Sweden is known for its commitment to keeping citizens happy, but a recent experiment shows boosting happiness can come at a high cost.
As part of a government study, a select group of retirement-home workers in Gothenburg, Sweden have been working just 30 hours each week for the past two years.
The results of that study, unveiled last week, were about what you’d expect — people claimed they were happier, less stressed, and enjoyed the work more.
The only downside: The schedule was a bit pricey.
The city council of Gothenburg pushed for the experiment in 2015, but Daniel Bernmar, a local politician, recently told Bloomberg that “it’s far too expensive to carry out a general shortening of working hours within a reasonable time frame.”
To give the roughly 80 workers at the Svartedalen old folks’ home more time off, the city government had to hire 17 additional people to cover the shifts. The new hires put a $738,000-sized dent in the payroll — an increase of about 22%. (Although, as Bernmar told the New York Times, lower unemployment costs offset that increase by about 10%.)
A couple other experiments in shorter work weeks are also underway in Sweden, with final results still to come.
Sub-40-hour workweeks are common in other parts of Europe — in France, workweeks are 35 hours — but that’s hardly the norm worldwide. In the US, the average full-time worker commits 47 hours to their job. In certain Asian countries, such as South Korea and Japan, the numbers are even higher.
A few large American companies have also started experimenting with shorter workweeks to see whether employees can maintain the same level of output with the added time off.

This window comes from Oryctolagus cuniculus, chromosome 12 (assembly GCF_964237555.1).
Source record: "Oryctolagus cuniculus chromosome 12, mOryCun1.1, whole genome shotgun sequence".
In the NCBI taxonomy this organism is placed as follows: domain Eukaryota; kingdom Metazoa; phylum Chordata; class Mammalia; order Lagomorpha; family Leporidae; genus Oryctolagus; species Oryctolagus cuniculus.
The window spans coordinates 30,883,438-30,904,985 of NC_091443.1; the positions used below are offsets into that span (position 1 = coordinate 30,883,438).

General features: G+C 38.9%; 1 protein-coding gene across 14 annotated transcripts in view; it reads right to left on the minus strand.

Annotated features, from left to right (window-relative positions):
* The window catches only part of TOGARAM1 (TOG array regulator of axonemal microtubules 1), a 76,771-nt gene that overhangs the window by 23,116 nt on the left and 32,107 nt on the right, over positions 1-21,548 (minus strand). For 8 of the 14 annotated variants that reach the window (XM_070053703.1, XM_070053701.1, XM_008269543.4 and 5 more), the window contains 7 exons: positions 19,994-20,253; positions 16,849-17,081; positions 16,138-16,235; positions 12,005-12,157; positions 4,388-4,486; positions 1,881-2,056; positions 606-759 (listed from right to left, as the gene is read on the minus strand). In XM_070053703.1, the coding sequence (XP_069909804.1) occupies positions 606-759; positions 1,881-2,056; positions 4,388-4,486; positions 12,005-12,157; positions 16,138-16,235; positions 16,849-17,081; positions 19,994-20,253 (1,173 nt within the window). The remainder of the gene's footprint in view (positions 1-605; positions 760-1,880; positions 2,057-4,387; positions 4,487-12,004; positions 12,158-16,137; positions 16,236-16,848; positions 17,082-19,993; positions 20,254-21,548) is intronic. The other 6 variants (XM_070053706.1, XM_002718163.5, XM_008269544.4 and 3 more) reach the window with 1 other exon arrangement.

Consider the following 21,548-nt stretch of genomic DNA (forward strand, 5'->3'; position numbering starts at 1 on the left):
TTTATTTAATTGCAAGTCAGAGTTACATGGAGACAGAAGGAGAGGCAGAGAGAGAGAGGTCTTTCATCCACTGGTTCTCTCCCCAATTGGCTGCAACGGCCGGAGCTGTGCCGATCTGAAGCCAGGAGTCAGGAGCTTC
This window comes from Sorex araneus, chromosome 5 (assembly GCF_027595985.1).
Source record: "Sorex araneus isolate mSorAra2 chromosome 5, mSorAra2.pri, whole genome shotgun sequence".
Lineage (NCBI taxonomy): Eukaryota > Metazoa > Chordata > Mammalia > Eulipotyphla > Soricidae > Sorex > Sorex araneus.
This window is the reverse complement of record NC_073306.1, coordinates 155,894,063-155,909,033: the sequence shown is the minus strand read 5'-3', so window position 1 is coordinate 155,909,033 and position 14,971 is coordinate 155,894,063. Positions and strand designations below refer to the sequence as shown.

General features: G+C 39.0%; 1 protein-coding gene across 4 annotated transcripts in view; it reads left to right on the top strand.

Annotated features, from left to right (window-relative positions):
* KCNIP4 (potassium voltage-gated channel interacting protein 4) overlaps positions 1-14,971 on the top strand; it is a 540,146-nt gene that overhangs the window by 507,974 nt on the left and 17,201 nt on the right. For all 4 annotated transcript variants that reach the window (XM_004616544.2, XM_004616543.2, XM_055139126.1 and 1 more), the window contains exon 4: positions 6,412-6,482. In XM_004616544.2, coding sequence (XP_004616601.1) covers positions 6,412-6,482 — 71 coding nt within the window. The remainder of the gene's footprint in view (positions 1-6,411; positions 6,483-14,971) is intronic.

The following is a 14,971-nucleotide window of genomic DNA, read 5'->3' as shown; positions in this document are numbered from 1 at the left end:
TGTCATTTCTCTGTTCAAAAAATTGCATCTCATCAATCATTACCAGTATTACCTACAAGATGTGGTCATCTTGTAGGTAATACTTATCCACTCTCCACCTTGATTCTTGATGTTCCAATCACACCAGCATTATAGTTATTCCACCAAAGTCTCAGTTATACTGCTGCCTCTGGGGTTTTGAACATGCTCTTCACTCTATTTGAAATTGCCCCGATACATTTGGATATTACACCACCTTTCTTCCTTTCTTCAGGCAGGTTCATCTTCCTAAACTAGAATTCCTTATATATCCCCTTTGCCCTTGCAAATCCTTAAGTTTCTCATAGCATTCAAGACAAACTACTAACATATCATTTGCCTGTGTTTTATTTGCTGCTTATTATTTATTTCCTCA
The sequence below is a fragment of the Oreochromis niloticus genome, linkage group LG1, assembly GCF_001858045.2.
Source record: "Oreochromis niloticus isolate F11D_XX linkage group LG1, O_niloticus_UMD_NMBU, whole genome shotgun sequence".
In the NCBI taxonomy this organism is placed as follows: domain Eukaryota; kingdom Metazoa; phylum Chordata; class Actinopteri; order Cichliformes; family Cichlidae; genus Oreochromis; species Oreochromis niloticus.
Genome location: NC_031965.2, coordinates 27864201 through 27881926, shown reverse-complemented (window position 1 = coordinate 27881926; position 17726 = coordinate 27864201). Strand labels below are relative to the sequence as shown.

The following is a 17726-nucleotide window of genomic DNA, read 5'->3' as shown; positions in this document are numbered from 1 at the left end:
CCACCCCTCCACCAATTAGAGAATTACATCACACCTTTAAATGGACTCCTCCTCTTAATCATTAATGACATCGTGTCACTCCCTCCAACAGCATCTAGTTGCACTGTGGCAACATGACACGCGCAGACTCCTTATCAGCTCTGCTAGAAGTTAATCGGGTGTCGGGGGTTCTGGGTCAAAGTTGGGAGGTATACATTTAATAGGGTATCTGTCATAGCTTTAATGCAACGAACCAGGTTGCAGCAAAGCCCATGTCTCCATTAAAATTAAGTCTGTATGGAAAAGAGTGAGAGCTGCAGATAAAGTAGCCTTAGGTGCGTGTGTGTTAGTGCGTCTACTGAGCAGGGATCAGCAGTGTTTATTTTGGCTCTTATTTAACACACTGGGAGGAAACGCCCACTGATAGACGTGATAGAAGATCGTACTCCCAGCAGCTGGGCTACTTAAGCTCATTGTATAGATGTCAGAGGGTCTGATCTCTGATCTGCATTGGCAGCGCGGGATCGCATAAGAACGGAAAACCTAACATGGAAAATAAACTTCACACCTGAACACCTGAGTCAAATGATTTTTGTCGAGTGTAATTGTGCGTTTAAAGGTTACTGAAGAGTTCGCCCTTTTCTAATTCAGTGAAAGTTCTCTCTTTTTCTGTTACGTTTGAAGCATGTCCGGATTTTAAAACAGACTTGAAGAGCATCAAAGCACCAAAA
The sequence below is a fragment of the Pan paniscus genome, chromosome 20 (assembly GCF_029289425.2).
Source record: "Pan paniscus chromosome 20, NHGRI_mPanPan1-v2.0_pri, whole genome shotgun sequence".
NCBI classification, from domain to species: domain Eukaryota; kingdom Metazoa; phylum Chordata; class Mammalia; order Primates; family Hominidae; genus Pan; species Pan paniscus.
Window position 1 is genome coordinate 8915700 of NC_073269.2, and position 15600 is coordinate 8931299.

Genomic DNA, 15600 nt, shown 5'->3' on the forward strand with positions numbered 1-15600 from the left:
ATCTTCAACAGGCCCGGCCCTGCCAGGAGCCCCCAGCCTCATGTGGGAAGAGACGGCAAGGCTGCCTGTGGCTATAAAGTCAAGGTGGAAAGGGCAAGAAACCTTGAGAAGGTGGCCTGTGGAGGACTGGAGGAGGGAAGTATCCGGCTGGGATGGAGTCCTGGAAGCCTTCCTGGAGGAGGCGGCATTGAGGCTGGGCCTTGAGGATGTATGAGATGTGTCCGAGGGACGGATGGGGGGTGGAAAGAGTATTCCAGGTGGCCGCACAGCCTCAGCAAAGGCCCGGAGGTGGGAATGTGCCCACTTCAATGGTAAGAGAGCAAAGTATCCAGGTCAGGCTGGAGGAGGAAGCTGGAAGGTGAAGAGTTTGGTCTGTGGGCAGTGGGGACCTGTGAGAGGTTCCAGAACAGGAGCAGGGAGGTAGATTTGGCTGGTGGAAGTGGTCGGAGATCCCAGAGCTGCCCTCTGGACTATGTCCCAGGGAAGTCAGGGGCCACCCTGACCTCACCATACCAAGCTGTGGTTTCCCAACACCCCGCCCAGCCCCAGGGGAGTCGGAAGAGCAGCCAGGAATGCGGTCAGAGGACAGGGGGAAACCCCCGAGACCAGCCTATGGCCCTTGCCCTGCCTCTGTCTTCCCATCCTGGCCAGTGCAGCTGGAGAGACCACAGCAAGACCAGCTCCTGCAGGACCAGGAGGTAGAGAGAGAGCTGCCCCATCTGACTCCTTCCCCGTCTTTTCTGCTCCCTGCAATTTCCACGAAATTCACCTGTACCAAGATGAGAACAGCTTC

Amazon, for instance, recently began giving part-time workers (those logging only 30 hours a week) full benefits at 75% pay. And the sales and marketing company SteelHouse kicked off 2017 by announcing there will be at least one three-day weekend every month. SteelHouse CEO Mark Douglas told Business Insider in December that the next logical step will be to test out a four-day workweek.
Sweden’s experiment may throw a bit of cold water on the idea that fewer working hours are a good thing in the long run.
But Bernmar told Bloomberg that the government might be too short-sighted in its judgment about costs. A long-term benefit of shortening the workweek could be that people wouldn’t get as fatigued over the course of their careers.
Bernmar also mentioned that the experiment poses an important existential question about how a government views work. If a city government or business prizes lower expenses over increased well-being for workers, as he says Gothenburg will likely do, that sends an entirely different message than if it were the reverse.
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